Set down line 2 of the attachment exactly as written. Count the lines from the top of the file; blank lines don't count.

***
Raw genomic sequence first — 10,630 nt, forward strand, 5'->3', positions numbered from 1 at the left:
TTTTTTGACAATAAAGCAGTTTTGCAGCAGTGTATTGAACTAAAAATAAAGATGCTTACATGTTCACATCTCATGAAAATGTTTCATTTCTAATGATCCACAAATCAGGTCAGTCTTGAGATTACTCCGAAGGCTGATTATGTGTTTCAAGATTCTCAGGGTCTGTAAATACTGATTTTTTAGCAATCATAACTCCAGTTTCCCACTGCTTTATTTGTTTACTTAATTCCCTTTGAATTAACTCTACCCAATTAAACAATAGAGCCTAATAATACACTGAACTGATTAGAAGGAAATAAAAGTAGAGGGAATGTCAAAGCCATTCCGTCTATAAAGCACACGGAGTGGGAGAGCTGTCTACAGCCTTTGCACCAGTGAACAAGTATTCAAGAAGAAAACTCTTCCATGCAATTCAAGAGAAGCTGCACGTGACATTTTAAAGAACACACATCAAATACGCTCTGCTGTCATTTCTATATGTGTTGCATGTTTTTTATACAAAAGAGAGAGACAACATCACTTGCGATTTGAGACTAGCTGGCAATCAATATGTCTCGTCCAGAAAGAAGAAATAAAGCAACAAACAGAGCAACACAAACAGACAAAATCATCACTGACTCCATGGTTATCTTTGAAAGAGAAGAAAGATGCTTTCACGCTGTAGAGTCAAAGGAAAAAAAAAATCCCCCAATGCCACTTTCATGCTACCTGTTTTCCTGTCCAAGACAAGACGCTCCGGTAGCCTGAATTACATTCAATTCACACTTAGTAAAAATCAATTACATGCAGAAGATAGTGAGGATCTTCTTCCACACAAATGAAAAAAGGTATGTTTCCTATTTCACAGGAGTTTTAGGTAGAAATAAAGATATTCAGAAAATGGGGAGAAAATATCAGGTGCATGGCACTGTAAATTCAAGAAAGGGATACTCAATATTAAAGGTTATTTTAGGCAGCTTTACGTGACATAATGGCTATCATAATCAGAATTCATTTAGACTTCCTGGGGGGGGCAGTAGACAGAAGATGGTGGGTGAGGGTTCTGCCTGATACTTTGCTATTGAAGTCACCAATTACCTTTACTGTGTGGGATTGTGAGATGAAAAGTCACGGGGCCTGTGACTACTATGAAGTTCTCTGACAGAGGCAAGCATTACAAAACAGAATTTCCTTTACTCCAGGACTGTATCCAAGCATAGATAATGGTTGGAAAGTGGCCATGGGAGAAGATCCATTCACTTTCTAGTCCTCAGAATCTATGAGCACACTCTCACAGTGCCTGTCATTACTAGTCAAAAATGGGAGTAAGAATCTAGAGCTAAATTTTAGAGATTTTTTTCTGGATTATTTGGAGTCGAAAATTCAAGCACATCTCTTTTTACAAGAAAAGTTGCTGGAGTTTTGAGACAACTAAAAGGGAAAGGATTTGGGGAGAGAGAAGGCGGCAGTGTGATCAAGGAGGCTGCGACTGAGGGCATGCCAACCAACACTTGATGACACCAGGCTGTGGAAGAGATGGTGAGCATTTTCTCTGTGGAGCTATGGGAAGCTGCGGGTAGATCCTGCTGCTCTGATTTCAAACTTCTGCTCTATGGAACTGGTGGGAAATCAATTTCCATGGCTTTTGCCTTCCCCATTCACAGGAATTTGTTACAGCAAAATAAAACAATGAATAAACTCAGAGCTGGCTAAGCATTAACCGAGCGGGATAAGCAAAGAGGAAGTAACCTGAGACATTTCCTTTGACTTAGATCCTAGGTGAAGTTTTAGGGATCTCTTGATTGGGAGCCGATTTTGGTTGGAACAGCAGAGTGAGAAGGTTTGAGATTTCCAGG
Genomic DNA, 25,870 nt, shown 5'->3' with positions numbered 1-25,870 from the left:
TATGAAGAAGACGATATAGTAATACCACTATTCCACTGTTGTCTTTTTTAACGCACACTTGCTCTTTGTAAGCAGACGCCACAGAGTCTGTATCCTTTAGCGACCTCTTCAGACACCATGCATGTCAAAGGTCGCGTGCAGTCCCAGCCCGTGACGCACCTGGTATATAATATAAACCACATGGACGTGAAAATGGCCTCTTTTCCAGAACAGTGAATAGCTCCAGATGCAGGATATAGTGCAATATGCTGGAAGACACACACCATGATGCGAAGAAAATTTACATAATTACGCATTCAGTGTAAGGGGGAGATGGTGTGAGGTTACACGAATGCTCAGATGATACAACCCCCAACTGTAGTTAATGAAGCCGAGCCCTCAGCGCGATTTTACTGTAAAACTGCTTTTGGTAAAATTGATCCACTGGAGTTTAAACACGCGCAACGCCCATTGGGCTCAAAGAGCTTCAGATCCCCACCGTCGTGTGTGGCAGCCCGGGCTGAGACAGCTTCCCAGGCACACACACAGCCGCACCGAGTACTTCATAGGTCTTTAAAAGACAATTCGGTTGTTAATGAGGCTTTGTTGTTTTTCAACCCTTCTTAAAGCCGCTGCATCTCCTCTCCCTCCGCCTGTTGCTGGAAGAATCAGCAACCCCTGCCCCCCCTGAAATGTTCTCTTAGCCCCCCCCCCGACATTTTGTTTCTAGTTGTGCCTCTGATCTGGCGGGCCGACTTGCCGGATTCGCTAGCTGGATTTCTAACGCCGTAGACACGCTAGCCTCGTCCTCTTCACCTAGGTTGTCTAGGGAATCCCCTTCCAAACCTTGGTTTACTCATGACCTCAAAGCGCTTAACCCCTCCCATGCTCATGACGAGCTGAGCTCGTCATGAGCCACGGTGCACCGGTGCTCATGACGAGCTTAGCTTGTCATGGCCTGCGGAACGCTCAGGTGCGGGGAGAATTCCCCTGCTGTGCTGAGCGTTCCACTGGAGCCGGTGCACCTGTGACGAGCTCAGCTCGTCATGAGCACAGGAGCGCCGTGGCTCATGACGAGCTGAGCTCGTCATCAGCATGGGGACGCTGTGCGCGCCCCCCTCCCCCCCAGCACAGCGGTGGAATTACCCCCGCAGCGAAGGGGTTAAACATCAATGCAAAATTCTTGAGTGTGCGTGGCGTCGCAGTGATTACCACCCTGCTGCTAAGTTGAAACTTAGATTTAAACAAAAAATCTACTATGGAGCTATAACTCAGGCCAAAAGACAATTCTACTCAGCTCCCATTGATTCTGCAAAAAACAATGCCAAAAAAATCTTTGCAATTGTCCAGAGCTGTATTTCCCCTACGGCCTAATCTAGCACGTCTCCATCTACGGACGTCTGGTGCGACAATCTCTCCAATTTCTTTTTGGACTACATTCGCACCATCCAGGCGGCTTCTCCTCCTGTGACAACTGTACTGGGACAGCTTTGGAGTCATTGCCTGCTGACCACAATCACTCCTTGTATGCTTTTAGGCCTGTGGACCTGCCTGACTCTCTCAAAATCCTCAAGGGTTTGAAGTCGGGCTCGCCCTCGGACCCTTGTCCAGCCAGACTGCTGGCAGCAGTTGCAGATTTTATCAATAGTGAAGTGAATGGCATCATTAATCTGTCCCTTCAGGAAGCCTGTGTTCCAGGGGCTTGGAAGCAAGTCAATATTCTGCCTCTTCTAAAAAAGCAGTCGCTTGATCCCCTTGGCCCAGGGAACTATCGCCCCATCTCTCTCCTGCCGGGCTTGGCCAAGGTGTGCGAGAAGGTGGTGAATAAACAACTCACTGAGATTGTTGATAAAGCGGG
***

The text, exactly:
TTTTTTGACAATAAAGCAGTTTTGCAGCAGTGTATTGAACTAAAAATAAAGATGCTTACATGTTCACATCTCATGAAAATGTTTCATTTCTAATGATCCACAAATCAGGTCAGTCTTGAGATTACTCCGAAGGCTGATTATGTGTTTCAAGATTCTCAGGGTCTGTAAATACTGATTTTTTAGCAATCATAACTCCAGTTTCCCACTGCTTTATTTGTTTACTTAATTCCCTTTGAATTAACTCTACCCAATTAAACAATAGAGCCTAATAATACACTGAACTGATTAGAAGGAAATAAAAGTAGAGGGAATGTCAAAGCCATTCCGTCTATAAAGCACACGGAGTGGGAGAGCTGTCTACAGCCTTTGCACCAGTGAACAAGTATTCAAGAAGAAAACTCTTCCATGCAATTCAAGAGAAGCTGCACGTGACATTTTAAAGAACACACATCAAATACGCTCTGCTGTCATTTCTATATGTGTTGCATGTTTTTTATACAAAAGAGAGAGACAACATCACTTGCGATTTGAGACTAGCTGGCAATCAATATGTCTCGTCCAGAAAGAAGAAATAAAGCAACAAACAGAGCAACACAAACAGACAAAATCATCACTGACTCCATGGTTATCTTTGAAAGAGAAGAAAGATGCTTTCACGCTGTAGAGTCAAAGGAAAAAAAAAATCCCCCAATGCCACTTTCATGCTACCTGTTTTCCTGTCCAAGACAAGACGCTCCGGTAGCCTGAATTACATTCAATTCACACTTAGTAAAAATCAATTACATGCAGAAGATAGTGAGGATCTTCTTCCACACAAATGAAAAAAGGTATGTTTCCTATTTCACAGGAGTTTTAGGTAGAAATAAAGATATTCAGAAAATGGGGAGAAAATATCAGGTGCATGGCACTGTAAATTCAAGAAAGGGATACTCAATATTAAAGGTTATTTTAGGCAGCTTTACGTGACATAATGGCTATCATAATCAGAATTCATTTAGACTTCCTGGGGGGGGCAGTAGACAGAAGATGGTGGGTGAGGGTTCTGCCTGATACTTTGCTATTGAAGTCACCAATTACCTTTACTGTGTGGGATTGTGAGATGAAAAGTCACGGGGCCTGTGACTACTATGAAGTTCTCTGACAGAGGCAAGCATTACAAAACAGAATTTCCTTTACTCCAGGACTGTATCCAAGCATAGATAATGGTTGGAAAGTGGCCATGGGAGAAGATCCATTCACTTTCTAGTCCTCAGAATCTATGAGCACACTCTCACAGTGCCTGTCATTACTAGTCAAAAATGGGAGTAAGAATCTAGAGCTAAATTTTAGAGATTTTTTTCTGGATTATTTGGAGTCGAAAATTCAAGCACATCTCTTTTTACAAGAAAAGTTGCTGGAGTTTTGAGACAACTAAAAGGGAAAGGATTTGGGGAGAGAGAAGGCGGCAGTGTGATCAAGGAGGCTGCGACTGAGGGCATGCCAACCAACACTTGATGACACCAGGCTGTGGAAGAGATGGTGAGCATTTTCTCTGTGGAGCTATGGGAAGCTGCGGGTAGATCCTGCTGCTCTGATTTCAAACTTCTGCTCTATGGAACTGGTGGGAAATCAATTTCCATGGCTTTTGCCTTCCCCATTCACAGGAATTTGTTACAGCAAAATAAAACAATGAATAAACTCAGAGCTGGCTAAGCATTAACCGAGCGGGATAAGCAAAGAGGAAGTAACCTGAGACATTTCCTTTGACTTAGATCCTAGGTGAAGTTTTAGGGATCTCTTGATTGGGAGCCGATTTTGGTTGGAACAGCAGAGTGAGAAGGTTTGAGATTTCCAGG